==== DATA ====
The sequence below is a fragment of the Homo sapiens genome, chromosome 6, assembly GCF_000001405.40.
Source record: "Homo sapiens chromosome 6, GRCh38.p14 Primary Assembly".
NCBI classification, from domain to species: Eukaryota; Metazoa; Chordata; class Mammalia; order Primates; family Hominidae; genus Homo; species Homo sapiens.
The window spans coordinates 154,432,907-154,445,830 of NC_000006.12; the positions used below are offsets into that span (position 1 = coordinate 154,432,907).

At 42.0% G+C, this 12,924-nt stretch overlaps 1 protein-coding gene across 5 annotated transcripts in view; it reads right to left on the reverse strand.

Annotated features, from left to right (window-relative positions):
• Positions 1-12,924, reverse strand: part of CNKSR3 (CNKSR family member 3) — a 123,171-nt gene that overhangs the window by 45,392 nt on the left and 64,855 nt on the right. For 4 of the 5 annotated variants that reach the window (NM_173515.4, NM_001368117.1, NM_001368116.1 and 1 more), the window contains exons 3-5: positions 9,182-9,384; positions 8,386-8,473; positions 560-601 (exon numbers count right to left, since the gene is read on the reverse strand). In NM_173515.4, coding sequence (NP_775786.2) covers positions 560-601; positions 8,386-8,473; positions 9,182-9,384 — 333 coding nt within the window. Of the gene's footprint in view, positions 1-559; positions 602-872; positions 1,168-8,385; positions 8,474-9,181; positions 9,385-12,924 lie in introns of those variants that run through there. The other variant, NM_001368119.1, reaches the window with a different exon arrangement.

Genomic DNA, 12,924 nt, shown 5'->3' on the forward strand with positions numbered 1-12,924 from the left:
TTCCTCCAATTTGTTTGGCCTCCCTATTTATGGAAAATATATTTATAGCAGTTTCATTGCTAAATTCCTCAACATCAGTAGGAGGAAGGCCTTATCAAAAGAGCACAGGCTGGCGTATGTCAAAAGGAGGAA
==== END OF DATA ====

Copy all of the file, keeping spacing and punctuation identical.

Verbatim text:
The sequence below is a fragment of the Homo sapiens genome, chromosome 6, assembly GCF_000001405.40.
Source record: "Homo sapiens chromosome 6, GRCh38.p14 Primary Assembly".
NCBI classification, from domain to species: Eukaryota; Metazoa; Chordata; class Mammalia; order Primates; family Hominidae; genus Homo; species Homo sapiens.
The window spans coordinates 154,432,907-154,445,830 of NC_000006.12; the positions used below are offsets into that span (position 1 = coordinate 154,432,907).

At 42.0% G+C, this 12,924-nt stretch overlaps 1 protein-coding gene across 5 annotated transcripts in view; it reads right to left on the reverse strand.

Annotated features, from left to right (window-relative positions):
• Positions 1-12,924, reverse strand: part of CNKSR3 (CNKSR family member 3) — a 123,171-nt gene that overhangs the window by 45,392 nt on the left and 64,855 nt on the right. For 4 of the 5 annotated variants that reach the window (NM_173515.4, NM_001368117.1, NM_001368116.1 and 1 more), the window contains exons 3-5: positions 9,182-9,384; positions 8,386-8,473; positions 560-601 (exon numbers count right to left, since the gene is read on the reverse strand). In NM_173515.4, coding sequence (NP_775786.2) covers positions 560-601; positions 8,386-8,473; positions 9,182-9,384 — 333 coding nt within the window. Of the gene's footprint in view, positions 1-559; positions 602-872; positions 1,168-8,385; positions 8,474-9,181; positions 9,385-12,924 lie in introns of those variants that run through there. The other variant, NM_001368119.1, reaches the window with a different exon arrangement.

Genomic DNA, 12,924 nt, shown 5'->3' on the forward strand with positions numbered 1-12,924 from the left:
TTCCTCCAATTTGTTTGGCCTCCCTATTTATGGAAAATATATTTATAGCAGTTTCATTGCTAAATTCCTCAACATCAGTAGGAGGAAGGCCTTATCAAAAGAGCACAGGCTGGCGTATGTCAAAAGGAGGAA